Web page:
Clearing the Fog
in the
War of Words


  logomachy--1. A dispute about words. 2. A dispute carried on in words only; a battle of words.
logomachon--1. One who argues about words. 2. A word warrior.



Clinton’s Recession

Clinton’s Recession

I recently read another conservative explanation that Federal budget deficits don't cause inflation or high interest rates or recessions (Brian Wesbury, "Deficits Don't Matter", The American Spectator, March 2004). Federal borrowing does not in fact "crowd out" private investment, however attractive the idea seems in theory.

My mind turned immediately to the Clinton years. Clinton and his apologists love to point to the three years of budget surpluses that ended his term (1999-2001). The point has been made before that the Clinton team can claim no wisdom in that regard, since right up to the day Treasury’s balance sheet went out of the red they were predicting overwhelming deficits as far as the eye could see. That was their justification for raising taxes.

Now their story is that Clinton raised taxes, gave us the best economy in history, and saved the country by producing surpluses. Then George Bush came in and cut taxes, deliberately causing a recession and corporate scandals. The way I remember it is that Clinton raised tax rates in the middle of a weak recovery, which stayed weak until the day after the 1994 elections; the day after the Republicans took over the House and the Senate, the stock market and the economy took off. The budget surpluses came at the end of the boom.

Let's pause a moment to look at where Clinton's budget surplus came from. Federal revenues increased in the later '90s. About two thirds would have occurred because of the rising GDP without Clinton’s tax changes, and about one third of the increase came from Clinton’s rate increases in the same booming economy. There is a third factor in changing the balance sheet--decreased spending. The only spending cuts Clinton made were in defense. In 2000, the budget surplus was the same as the cuts in defense spending. So in effect, Clinton "balanced" the budget by raising taxes--a known economic drag--and increasing spending to match the increasing revenues. The surplus came from defense cuts.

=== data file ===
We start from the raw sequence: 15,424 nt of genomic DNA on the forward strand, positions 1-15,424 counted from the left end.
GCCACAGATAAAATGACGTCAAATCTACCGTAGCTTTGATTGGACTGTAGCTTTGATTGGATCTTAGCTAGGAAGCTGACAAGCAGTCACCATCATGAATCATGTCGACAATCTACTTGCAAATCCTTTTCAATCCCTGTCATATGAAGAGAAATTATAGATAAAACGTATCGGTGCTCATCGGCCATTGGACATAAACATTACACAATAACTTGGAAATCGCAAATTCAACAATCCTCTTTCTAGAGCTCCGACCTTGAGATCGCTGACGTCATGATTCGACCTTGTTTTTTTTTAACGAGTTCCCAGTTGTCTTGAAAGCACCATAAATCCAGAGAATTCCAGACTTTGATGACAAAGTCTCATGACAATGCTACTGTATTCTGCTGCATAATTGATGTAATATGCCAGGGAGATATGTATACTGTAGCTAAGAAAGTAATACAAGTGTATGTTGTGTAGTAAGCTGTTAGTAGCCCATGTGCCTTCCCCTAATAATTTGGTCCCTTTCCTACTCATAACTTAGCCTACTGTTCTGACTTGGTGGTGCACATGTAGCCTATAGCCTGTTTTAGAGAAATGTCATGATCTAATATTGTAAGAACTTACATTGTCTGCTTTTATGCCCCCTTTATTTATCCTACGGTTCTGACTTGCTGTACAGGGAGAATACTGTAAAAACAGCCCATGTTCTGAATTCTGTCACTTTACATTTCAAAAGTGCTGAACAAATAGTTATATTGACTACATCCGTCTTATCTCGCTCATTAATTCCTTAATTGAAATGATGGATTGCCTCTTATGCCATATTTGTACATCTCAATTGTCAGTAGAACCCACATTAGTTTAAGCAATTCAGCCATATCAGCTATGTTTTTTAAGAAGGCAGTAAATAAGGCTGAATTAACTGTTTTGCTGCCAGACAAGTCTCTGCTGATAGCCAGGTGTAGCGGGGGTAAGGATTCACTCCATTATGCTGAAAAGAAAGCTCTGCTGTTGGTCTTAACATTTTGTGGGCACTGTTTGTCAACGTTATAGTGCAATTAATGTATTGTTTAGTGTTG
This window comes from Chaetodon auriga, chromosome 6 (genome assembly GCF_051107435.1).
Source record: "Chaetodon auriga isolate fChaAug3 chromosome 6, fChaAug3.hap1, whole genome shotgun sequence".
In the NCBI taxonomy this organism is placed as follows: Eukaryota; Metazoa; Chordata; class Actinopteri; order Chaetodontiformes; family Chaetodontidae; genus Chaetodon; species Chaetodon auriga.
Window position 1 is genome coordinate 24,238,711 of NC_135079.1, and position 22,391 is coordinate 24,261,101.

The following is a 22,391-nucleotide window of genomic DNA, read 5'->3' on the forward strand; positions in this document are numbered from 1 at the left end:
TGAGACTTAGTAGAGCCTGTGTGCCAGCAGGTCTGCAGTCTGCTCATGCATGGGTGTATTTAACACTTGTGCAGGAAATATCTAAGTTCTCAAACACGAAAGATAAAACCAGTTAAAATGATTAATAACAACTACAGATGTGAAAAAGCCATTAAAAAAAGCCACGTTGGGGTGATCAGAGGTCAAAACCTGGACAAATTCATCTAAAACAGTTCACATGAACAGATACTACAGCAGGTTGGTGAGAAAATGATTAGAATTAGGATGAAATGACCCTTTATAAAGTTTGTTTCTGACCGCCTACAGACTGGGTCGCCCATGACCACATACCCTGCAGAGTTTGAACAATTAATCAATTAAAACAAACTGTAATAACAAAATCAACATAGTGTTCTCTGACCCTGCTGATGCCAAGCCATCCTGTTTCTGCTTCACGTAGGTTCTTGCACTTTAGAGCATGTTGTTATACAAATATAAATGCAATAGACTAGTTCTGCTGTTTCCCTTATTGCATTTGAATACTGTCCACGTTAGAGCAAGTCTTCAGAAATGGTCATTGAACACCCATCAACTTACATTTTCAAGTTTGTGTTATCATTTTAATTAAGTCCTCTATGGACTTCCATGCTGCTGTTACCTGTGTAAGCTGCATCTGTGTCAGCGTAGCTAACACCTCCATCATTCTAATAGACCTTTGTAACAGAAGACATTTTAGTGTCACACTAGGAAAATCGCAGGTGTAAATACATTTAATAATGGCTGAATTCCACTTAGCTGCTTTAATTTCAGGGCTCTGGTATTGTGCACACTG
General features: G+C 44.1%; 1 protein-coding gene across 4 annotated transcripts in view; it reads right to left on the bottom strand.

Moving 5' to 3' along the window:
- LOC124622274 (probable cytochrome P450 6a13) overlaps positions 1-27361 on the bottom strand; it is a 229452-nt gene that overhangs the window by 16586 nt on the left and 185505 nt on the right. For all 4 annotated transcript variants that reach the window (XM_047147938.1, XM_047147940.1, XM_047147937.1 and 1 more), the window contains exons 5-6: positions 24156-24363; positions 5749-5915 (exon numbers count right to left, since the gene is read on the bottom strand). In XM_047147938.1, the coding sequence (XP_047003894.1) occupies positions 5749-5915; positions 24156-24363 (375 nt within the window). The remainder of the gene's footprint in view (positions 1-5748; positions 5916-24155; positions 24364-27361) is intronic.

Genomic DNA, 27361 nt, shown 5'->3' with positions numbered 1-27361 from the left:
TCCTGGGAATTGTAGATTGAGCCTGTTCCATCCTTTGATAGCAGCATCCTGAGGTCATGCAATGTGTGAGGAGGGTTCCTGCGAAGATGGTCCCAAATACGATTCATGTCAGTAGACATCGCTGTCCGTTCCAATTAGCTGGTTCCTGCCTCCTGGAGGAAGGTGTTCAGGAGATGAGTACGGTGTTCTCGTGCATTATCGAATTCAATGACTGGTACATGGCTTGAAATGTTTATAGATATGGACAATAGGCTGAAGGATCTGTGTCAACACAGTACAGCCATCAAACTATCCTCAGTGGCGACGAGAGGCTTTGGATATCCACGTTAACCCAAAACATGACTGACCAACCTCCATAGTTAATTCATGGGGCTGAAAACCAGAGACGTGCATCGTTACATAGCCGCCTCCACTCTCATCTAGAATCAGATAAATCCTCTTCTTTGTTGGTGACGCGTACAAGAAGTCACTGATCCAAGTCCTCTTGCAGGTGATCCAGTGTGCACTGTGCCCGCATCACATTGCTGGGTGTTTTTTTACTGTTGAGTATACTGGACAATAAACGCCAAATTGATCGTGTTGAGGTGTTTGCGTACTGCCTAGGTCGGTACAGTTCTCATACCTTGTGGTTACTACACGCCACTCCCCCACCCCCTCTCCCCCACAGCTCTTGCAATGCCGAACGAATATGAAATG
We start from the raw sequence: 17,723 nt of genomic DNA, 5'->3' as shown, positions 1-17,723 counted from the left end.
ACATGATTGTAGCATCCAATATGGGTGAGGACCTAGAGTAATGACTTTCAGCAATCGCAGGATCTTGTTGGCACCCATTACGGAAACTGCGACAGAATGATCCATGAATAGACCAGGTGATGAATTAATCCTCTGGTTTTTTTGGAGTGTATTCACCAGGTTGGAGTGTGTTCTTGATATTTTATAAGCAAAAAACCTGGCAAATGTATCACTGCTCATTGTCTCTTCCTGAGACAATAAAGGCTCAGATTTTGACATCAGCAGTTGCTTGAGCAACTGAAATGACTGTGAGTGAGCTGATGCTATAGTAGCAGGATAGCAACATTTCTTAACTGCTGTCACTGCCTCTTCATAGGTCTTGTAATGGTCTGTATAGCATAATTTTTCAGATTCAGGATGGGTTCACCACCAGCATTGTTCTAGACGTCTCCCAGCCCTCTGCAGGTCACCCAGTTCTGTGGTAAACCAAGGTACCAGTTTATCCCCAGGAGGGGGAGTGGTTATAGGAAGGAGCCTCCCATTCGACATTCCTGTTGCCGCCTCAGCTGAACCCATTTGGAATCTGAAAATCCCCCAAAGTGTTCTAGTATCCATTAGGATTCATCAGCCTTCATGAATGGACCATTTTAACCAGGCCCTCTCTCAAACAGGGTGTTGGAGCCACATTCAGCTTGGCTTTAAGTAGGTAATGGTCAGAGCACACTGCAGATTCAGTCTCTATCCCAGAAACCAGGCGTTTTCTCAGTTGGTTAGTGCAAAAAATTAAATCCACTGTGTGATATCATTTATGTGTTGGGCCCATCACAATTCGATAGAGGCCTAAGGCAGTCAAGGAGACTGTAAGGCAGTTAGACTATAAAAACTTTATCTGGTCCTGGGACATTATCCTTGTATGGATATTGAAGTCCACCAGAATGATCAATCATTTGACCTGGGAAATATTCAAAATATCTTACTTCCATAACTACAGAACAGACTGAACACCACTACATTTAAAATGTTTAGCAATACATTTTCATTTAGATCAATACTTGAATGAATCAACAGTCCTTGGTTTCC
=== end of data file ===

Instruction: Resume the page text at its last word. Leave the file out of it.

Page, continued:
As I was saying, the budget surpluses came at the end of the boom. Now, I know that post hoc ergo propter hoc is a fallacy of inference (though it is the fundamental postulate of science), but it is certain that propter hoc ergo post hoc, so we can be sure that the surpluses didn’t cause the boom. What came after--actually, in the middle of--the surpluses was the recession, which started on Clinton's watch, just as his "record stretch of economic growth" started during Bush I's term.

In fact, Clinton’s recession was probably caused less by anything he did than by the cost of heading off a Y2K computer disaster and the Federal Reserve’s attempts to deal with the Y2K uncertainties. But when you are sparring with the Clintonistas, you can twit them that the recession came after his surpluses (“massive year-after-year Keynsian drags on the economy”). They probably won’t know about the Fed, and if they do try to shift the blame from Bent Willie to the Fed, they also shift the blame from George Bush. They won’t like that in any case, so insist that they be consistent: If it’s Bush’s 2001 recession then it must be Bush’s 2001 surplus.


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